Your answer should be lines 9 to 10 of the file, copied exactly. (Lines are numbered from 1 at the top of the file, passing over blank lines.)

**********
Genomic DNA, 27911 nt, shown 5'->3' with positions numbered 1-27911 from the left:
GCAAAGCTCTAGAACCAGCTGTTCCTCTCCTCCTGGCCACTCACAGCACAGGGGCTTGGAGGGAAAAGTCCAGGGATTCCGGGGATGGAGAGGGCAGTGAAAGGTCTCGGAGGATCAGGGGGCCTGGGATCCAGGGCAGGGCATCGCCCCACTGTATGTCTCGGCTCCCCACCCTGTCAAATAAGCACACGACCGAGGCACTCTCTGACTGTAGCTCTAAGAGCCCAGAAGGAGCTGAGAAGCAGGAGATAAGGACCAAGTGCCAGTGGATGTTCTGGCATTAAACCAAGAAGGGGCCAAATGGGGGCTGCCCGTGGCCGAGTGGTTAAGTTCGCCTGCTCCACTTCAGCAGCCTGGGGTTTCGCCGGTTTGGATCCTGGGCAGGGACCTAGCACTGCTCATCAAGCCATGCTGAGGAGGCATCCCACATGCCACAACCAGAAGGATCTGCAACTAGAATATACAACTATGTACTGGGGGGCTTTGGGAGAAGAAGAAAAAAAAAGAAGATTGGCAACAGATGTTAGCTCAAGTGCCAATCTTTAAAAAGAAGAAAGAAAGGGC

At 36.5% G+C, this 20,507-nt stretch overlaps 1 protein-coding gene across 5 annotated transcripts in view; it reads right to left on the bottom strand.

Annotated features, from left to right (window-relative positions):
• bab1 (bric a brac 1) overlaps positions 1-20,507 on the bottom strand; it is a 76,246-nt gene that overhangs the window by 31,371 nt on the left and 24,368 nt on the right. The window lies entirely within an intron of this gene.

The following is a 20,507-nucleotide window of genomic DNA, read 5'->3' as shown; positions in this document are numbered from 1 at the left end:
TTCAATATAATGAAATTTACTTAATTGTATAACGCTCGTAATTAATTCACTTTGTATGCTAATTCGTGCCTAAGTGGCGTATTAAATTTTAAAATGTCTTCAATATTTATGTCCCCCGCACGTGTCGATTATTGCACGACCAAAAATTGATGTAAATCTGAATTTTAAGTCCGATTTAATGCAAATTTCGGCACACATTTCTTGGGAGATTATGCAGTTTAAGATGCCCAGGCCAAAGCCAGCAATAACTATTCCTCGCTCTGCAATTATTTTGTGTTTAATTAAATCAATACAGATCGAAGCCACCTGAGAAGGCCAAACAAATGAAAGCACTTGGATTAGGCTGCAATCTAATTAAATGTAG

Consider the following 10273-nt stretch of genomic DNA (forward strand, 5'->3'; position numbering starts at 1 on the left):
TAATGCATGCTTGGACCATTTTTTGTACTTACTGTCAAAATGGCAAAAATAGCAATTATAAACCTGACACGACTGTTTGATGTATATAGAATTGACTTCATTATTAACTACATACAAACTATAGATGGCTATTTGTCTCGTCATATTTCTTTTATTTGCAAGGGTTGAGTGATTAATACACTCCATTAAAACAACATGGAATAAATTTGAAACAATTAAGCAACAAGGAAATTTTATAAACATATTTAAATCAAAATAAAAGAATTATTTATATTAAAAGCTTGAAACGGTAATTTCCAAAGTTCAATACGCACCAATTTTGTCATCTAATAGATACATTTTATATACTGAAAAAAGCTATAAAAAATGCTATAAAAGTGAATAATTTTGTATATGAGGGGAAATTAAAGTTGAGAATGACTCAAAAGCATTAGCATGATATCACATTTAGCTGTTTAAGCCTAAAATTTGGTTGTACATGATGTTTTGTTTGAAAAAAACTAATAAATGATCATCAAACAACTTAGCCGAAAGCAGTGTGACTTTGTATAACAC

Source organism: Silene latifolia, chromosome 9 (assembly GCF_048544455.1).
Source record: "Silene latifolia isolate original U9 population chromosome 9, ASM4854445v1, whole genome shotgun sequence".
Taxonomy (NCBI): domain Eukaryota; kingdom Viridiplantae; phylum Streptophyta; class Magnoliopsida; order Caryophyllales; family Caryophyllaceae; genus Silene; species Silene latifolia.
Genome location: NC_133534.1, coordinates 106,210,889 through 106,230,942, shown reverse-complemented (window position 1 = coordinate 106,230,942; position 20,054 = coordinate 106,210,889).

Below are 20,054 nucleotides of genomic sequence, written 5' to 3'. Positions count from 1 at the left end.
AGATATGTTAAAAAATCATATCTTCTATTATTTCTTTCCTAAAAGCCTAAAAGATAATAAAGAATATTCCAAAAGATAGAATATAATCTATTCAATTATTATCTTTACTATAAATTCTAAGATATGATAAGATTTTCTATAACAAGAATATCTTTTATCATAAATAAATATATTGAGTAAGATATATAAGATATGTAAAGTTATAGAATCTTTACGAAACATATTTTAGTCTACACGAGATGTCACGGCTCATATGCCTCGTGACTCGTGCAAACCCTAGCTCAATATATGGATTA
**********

TAATGCATGCTTGGACCATTTTTTGTACTTACTGTCAAAATGGCAAAAATAGCAATTATAAACCTGACACGACTGTTTGATGTATATAGAATTGACTTCATTATTAACTACATACAAACTATAGATGGCTATTTGTCTCGTCATATTTCTTTTATTTGCAAGGGTTGAGTGATTAATACACTCCATTAAAACAACATGGAATAAATTTGAAACAATTAAGCAACAAGGAAATTTTATAAACATATTTAAATCAAAATAAAAGAATTATTTATATTAAAAGCTTGAAACGGTAATTTCCAAAGTTCAATACGCACCAATTTTGTCATCTAATAGATACATTTTATATACTGAAAAAAGCTATAAAAAATGCTATAAAAGTGAATAATTTTGTATATGAGGGGAAATTAAAGTTGAGAATGACTCAAAAGCATTAGCATGATATCACATTTAGCTGTTTAAGCCTAAAATTTGGTTGTACATGATGTTTTGTTTGAAAAAAACTAATAAATGATCATCAAACAACTTAGCCGAAAGCAGTGTGACTTTGTATAACAC

Source organism: Silene latifolia, chromosome 9 (assembly GCF_048544455.1).